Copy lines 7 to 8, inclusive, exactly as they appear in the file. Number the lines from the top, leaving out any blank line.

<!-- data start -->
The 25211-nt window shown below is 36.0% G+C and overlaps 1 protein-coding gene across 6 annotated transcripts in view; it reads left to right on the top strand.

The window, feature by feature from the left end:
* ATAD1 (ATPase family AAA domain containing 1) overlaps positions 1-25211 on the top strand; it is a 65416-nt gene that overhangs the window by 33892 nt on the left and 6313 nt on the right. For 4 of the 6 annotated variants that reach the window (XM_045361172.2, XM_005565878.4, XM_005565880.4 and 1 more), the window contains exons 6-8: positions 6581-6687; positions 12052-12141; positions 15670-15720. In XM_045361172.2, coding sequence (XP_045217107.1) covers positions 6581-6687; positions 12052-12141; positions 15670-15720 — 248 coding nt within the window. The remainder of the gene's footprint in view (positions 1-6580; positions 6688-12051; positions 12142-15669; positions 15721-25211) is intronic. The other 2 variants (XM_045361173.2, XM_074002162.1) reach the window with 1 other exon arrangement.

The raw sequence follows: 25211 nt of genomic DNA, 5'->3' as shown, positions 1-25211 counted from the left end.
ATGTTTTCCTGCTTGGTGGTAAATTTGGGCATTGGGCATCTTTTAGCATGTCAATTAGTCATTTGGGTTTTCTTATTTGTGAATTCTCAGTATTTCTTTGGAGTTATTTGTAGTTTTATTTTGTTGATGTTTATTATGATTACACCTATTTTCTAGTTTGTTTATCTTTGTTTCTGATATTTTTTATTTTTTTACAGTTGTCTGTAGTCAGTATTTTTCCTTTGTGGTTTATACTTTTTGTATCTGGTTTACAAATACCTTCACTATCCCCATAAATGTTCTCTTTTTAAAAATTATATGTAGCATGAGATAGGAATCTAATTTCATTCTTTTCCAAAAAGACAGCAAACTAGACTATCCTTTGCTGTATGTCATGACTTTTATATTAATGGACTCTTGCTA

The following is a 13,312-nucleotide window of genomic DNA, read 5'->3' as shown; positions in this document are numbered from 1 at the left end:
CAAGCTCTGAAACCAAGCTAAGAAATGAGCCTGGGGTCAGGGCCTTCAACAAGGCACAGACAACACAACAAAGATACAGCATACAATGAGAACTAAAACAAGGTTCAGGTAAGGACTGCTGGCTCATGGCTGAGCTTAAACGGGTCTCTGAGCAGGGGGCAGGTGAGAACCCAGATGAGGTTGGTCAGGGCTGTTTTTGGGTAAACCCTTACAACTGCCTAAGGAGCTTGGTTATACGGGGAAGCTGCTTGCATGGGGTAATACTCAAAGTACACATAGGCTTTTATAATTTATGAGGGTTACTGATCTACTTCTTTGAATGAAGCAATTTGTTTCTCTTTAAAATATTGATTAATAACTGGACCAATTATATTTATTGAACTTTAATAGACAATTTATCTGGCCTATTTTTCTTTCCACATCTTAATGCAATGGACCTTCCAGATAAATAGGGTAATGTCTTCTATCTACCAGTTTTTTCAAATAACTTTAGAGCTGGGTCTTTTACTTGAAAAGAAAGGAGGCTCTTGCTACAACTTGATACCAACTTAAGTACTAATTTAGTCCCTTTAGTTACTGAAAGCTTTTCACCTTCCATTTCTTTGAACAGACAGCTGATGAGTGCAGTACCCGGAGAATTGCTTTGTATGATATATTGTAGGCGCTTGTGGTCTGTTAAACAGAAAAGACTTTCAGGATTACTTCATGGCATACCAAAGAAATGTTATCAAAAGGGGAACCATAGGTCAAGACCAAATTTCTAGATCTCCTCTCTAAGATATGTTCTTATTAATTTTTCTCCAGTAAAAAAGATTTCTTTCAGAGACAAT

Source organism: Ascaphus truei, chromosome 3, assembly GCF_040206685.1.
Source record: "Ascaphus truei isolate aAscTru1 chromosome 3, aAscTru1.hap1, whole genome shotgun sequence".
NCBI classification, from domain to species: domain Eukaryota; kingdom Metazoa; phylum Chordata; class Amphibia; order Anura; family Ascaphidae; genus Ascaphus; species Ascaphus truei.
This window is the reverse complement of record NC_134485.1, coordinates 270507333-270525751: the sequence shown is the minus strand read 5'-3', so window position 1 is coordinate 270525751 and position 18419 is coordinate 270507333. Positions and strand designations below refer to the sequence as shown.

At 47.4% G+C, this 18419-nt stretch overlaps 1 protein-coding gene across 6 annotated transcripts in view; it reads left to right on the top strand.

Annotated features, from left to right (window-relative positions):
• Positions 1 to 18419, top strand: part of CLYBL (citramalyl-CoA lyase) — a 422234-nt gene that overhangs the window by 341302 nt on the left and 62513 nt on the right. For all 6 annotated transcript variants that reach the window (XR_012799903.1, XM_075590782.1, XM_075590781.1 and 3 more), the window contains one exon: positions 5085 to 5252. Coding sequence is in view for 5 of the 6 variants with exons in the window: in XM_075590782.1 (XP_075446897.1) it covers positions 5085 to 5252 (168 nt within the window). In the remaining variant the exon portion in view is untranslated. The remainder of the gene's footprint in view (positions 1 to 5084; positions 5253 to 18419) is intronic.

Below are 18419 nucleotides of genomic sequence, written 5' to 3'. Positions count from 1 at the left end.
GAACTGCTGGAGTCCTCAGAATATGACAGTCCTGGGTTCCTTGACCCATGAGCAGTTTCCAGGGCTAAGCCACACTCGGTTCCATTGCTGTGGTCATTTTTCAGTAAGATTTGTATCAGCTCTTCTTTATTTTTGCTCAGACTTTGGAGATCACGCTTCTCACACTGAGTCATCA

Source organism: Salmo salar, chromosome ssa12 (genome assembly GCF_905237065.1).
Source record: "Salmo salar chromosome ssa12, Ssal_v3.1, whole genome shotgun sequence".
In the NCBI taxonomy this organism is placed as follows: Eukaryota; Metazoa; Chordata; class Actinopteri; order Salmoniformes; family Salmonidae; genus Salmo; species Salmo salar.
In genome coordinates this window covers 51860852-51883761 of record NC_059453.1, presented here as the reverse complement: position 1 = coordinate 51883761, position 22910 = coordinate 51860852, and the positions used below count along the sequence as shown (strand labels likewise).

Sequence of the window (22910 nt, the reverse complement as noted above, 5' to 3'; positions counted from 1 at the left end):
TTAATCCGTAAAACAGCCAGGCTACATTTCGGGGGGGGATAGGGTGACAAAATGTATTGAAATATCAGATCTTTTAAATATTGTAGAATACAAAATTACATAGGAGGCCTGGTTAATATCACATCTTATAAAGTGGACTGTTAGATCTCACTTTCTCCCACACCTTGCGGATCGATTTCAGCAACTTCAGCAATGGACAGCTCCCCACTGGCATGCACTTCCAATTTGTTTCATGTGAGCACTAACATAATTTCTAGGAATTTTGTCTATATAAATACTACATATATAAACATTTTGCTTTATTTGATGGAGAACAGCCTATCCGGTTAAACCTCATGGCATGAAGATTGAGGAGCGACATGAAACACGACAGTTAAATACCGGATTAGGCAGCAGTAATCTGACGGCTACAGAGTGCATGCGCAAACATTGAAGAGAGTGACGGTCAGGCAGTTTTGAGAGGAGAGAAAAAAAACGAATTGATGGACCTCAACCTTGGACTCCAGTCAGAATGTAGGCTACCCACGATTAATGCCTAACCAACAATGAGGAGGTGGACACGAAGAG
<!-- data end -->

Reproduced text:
CAAGCTCTGAAACCAAGCTAAGAAATGAGCCTGGGGTCAGGGCCTTCAACAAGGCACAGACAACACAACAAAGATACAGCATACAATGAGAACTAAAACAAGGTTCAGGTAAGGACTGCTGGCTCATGGCTGAGCTTAAACGGGTCTCTGAGCAGGGGGCAGGTGAGAACCCAGATGAGGTTGGTCAGGGCTGTTTTTGGGTAAACCCTTACAACTGCCTAAGGAGCTTGGTTATACGGGGAAGCTGCTTGCATGGGGTAATACTCAAAGTACACATAGGCTTTTATAATTTATGAGGGTTACTGATCTACTTCTTTGAATGAAGCAATTTGTTTCTCTTTAAAATATTGATTAATAACTGGACCAATTATATTTATTGAACTTTAATAGACAATTTATCTGGCCTATTTTTCTTTCCACATCTTAATGCAATGGACCTTCCAGATAAATAGGGTAATGTCTTCTATCTACCAGTTTTTTCAAATAACTTTAGAGCTGGGTCTTTTACTTGAAAAGAAAGGAGGCTCTTGCTACAACTTGATACCAACTTAAGTACTAATTTAGTCCCTTTAGTTACTGAAAGCTTTTCACCTTCCATTTCTTTGAACAGACAGCTGATGAGTGCAGTACCCGGAGAATTGCTTTGTATGATATATTGTAGGCGCTTGTGGTCTGTTAAACAGAAAAGACTTTCAGGATTACTTCATGGCATACCAAAGAAATGTTATCAAAAGGGGAACCATAGGTCAAGACCAAATTTCTAGATCTCCTCTCTAAGATATGTTCTTATTAATTTTTCTCCAGTAAAAAAGATTTCTTTCAGAGACAAT

Source organism: Ascaphus truei, chromosome 3, assembly GCF_040206685.1.